Much of the early genesis of my work arose from the 80s and specifically from the weird gender wars that flared up in that era between writers of color. I know you remember them: the very public fulminations of Stanley Crouch versus Toni Morrison, Ishmael Reed versus Alice Walker, Frank Chin versus Maxine Hong Kingston. Talk about passé—my students know nothing about these exchanges, but for those of us present at the time they were both dismaying and formative. This was part of a whole backlash against the growing success and importance of women-of-color writers—but from men of colorQué irony. The brothers criticizing the sisters for being inauthentic, for being anti-male, for airing the community’s dirty laundry, all from a dreary nationalist point of view. Every time I heard these Chin-Reed-Crouch attacks, even I as a male would feel the weight of oppression on me, on my physical body, increased. And for me, what was fascinating was that the maps these women were creating in their fictions—the social, critical, cognitive maps, these matrixes that they were plotting—were far more dangerous to the structures that had me pinioned than any of the criticisms that men of color were throwing down. What began to be clear to me as I read these women of color—Leslie Marmon Silko, Sandra Cisneros, Anjana Appachana, and throw in Octavia Butler and the great [Cherríe] Moraga of course—was that what these sisters were doing in their art was powerfully important for the community, for subaltern folks, for women writers of color, for male writers of color, for me. They were heeding [Audre] Lorde’s exhortation by forging the tools that could actually take down master’s house. To read these sisters in the 80s as a young college student was not only intoxicating, it was soul-changing. It was metanoia.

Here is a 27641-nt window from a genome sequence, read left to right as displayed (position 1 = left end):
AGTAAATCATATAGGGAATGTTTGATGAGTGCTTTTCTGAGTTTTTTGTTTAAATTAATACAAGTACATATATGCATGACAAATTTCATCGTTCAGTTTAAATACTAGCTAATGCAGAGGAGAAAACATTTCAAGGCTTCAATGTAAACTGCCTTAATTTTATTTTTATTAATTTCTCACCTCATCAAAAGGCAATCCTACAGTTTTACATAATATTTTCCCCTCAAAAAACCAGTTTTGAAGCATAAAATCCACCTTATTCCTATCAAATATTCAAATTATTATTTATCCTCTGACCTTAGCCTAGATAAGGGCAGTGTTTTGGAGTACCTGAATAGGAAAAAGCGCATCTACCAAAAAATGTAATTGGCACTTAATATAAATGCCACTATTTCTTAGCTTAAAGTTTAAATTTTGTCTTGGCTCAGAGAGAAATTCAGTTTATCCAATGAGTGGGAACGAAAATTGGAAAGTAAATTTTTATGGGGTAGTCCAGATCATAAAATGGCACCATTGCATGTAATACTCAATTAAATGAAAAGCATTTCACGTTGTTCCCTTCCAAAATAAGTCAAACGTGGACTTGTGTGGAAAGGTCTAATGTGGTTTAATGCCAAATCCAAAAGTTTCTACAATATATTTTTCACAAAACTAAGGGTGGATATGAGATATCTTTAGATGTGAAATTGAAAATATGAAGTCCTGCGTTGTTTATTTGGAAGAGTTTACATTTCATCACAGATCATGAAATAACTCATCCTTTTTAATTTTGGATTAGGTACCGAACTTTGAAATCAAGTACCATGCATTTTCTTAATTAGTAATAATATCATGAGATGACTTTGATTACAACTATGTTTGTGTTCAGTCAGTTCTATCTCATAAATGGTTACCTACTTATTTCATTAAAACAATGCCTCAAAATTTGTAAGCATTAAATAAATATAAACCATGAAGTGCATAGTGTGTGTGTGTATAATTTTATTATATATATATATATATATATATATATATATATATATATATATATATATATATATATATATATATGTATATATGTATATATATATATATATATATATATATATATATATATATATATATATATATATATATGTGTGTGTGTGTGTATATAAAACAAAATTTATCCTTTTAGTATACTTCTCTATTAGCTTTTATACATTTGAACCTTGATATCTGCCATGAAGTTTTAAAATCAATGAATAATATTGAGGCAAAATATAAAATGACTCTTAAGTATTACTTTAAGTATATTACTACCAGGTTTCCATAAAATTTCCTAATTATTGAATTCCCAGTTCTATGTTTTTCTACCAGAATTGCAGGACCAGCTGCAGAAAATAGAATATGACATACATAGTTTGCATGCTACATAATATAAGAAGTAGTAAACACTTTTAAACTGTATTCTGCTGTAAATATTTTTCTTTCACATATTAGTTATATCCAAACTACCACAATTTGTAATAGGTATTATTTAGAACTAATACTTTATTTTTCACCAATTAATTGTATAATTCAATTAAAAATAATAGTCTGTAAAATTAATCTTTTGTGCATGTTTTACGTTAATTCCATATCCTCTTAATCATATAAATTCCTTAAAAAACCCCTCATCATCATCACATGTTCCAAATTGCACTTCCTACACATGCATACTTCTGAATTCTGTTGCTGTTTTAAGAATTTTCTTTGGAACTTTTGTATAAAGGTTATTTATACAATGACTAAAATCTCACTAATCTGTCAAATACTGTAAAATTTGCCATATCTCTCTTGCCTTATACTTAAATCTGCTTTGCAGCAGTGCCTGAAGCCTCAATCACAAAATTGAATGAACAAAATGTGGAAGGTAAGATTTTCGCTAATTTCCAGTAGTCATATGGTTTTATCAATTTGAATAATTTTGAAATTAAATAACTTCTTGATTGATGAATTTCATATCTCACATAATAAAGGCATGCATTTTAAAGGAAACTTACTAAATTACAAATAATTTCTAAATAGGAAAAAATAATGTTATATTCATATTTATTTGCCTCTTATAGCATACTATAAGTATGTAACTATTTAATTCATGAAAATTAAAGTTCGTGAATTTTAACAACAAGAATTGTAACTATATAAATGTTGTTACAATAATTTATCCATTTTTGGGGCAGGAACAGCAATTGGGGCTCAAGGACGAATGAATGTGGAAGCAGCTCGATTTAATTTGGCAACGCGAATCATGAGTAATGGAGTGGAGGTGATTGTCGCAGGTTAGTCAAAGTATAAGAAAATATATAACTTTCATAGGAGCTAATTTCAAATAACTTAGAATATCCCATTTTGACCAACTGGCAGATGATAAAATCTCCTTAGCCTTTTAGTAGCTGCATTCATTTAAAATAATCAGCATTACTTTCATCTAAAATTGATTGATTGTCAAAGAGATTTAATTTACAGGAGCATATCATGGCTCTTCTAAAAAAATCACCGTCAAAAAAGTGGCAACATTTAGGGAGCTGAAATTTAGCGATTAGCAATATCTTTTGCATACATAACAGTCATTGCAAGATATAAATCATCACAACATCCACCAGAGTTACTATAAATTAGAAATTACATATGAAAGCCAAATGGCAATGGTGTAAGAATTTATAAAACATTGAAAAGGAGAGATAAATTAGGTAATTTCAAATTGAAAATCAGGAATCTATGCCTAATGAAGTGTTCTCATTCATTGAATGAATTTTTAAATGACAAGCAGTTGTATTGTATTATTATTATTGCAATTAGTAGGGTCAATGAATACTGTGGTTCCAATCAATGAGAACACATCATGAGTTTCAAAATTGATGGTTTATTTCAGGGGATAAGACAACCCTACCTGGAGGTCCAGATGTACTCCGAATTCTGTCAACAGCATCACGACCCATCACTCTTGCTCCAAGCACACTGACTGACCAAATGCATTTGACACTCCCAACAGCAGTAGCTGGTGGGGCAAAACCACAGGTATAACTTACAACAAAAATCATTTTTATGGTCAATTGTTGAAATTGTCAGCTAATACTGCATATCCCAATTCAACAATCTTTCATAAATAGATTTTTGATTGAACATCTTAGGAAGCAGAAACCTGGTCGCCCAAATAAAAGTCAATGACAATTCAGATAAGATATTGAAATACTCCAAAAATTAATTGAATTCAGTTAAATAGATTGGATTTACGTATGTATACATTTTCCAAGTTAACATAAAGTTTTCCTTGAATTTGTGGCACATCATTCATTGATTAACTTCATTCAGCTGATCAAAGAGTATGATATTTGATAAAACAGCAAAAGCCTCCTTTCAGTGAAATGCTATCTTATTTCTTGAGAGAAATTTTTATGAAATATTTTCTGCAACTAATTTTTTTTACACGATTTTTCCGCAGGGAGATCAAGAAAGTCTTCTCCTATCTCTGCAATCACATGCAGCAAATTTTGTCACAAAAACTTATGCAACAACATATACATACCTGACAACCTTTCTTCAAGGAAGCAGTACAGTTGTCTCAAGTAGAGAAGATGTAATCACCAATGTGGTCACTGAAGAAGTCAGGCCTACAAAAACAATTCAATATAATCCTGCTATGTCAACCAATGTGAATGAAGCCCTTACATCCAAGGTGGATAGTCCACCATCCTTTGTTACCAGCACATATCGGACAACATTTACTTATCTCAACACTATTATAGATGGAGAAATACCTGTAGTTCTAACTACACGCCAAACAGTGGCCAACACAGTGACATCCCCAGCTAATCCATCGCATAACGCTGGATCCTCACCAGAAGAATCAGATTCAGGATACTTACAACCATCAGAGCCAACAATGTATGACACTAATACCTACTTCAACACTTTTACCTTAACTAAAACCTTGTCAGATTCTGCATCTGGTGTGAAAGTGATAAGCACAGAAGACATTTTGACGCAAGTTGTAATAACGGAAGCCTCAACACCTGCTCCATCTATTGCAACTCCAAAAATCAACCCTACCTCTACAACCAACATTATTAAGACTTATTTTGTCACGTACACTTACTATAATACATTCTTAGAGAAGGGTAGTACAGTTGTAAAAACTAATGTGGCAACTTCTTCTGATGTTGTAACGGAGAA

[A]ll these sisters were pretty clear that redemption was not going to be found in the typical masculine nostrums of nationalism or armed revolution or even that great favorite of a certain class of writerly brother: transracial intimacy. Por favor! If transracial intimacy was all we needed to be free, then a joint like the Dominican Republic would be the great cradle of freedom—which, I assure you, it is not. Why these sisters struck me as the most dangerous of artists was because in the work of, say, Morrison, or Octavia Butler, we are shown the awful radiant truth of how profoundly constituted we are of our oppressions. Or said differently: how indissolubly our identities are bound to the regimes that imprison us. These sisters not only describe the grim labyrinth of power that we are in as neocolonial subjects, but they also point out that we play both Theseus and the Minotaur in this nightmare drama. Most importantly these sisters offered strategies of hope, spinning the threads that will make escape from this labyrinth possible. It wasn’t an easy thread to seize—this movement towards liberation required the kind of internal bearing witness of our own role in the social hell of our world that most people would rather not engage in. It was a tough praxis, but a potentially earthshaking one too. Because rather than strike at this issue or that issue, this internal bearing of witness raised the possibility of denying our oppressive regimes the true source of their powers—which is, of course, our consent,our participation. This kind of praxis doesn’t attack the head of the beast, which will only grow back; it strikes directly at the beast’s heart, which we nurture and keep safe in our own.